Installation Preview Dates: August 28 – August 31, 2018 (Open to the public)
Opening Reception: Friday, September 7, 6-9 pm
Exhibition dates: September 5 - 30, 2018
Abigail Ogilvy Gallery is proud to introduce the site-specific installation, Red Dirt Rug by Rena Detrixhe. Self identified as a hunter-gatherer, Detrixhe explores and analyzes history and the effect of human impact on our soil. Originally from Kansas, the artist now lives and works in Tulsa, Oklahoma, an area of the country that has been rapidly altered in the past century. Detrixhe began developing this body of work in 2016, as a result of her residency with the Tulsa Artist Fellowship. Red Dirt Rug is created from soil collected in central Oklahoma. Once transported to her studio in Tulsa, the artist spends hours finely grinding and sifting the earth into a soft, red dust. Standing in front of Red Dirt Rug, visitors might find their perception changes. The differences between outside and indoors, past and present become blurred, or perhaps they even merge. According to Detrixhe, “Red dirt symbolizes grit, perseverance, sorrow, pain, spirit, resilience. While it is rooted here in Oklahoma, I believe it has national implications.”
Rena Detrixhe’s work is both meticulous and ephemeral. Detrixhe has intimate connections with her materials and she works to understand their properties through process and careful labor. Prior to working with red dirt, she has created drawings and objects from seeds, ice, dried crabapple fruits, resin droplets emulating water, and a variety of household objects. Red Dirt Rug is heavy with metaphors and historical significance. The work is both a meditation of our past and the frame for our future, prompting deeper thinking about our world. For Detrixhe, “Landscapes have memory, places have memory, the earth has memory. There is a reason we say something happened on our home soil. Soil has a memory, too.”
The significance of Detrixhe’s Red Dirt Rug goes beyond the piece’s original location. The artist illuminates questions that can be asked about the histories and geographies of land in the United States at large. When reflecting on the meaning of the artwork, Detrixhe explains, “I’m not sure that a single work of art can adequately represent the multitude of complicated histories,” she said. “But if any material can hold all of those things in it, it would be soil, earth.” Iterations of Red Dirt Rug have been previously displayed in a number of states throughout the Midwest, in Virginia and now in Boston.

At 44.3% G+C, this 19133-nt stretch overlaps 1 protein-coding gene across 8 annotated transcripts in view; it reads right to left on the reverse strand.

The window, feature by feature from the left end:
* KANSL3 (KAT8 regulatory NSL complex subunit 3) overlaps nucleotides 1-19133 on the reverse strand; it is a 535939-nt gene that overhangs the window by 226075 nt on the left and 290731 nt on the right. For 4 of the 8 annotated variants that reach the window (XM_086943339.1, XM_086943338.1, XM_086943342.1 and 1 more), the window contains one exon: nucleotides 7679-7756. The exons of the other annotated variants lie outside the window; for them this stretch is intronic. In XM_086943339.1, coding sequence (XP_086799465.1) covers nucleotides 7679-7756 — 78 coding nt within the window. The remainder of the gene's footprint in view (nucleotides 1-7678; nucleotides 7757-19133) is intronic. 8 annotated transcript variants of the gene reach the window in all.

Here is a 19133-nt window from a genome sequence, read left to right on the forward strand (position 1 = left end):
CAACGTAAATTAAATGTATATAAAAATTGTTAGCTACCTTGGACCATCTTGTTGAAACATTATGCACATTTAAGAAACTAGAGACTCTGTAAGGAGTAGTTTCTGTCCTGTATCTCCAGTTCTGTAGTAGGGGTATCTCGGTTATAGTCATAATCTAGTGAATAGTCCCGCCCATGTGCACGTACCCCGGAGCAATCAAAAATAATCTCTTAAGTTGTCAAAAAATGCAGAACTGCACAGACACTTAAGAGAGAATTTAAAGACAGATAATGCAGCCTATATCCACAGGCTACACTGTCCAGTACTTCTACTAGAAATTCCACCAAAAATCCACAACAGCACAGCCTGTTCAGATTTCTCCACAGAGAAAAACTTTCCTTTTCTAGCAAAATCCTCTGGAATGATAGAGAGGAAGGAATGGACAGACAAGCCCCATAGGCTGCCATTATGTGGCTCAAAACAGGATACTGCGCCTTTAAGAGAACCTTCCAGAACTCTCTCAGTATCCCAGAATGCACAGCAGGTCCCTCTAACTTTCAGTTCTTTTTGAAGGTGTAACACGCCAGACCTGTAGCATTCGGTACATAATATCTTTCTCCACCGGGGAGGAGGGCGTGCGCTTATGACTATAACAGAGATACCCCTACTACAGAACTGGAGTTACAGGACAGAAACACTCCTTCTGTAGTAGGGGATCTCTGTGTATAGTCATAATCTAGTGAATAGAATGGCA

This installation is a unique artwork that will only be displayed for the duration of the exhibition, holding the harsh and powerful reality that it will inevitably be swept away. Detrixhe works the entirety of the four-day installation, with visitors welcomed to step into the gallery and view the slow, deliberate mark making through careful gestures. The artwork provides a distinct opportunity to allow for a more nuanced space of consideration between the person and the landscape, reminding us of the preciousness of the earth just below our feet. By bringing the dirt inside, the earth attempts to reclaim and reinforce its presence and importance.
While the implications of the artwork are environmental, Detrixhe allows the audience to come to their own conclusions in regard to meaning and impact. Red Dirt Rug encourages the viewer to consider the question: moving forward, is there an alternative to how we, as a culture, relate to our land and the histories it holds?
Detrixhe received her BFA from the University of Kansas in 2013. She has exhibited in museums and galleries across the United States and is the recipient of numerous awards including a scholarship to attend the prestigious art school at Hongik University in Seoul, South Korea and a two-year studio residency with Charlotte Street Foundation in Kansas City, Missouri. Recent exhibitions include Ephemera at the Nerman Museum of Contemporary Art in Overland Park, KS, and a solo exhibition at the Philbrook Museum in Tulsa, Oklahoma. In 2017 she received both the public vote and juried vote awards in the time-based category for her work Red Dirt Rug at ArtPrize Nine in Grand Rapids, Michigan. Detrixhe has spent the past two years as a Tulsa Artist Fellow in Tulsa, Oklahoma. Originally from Kansas, the artist now lives and works in Tulsa, Oklahoma.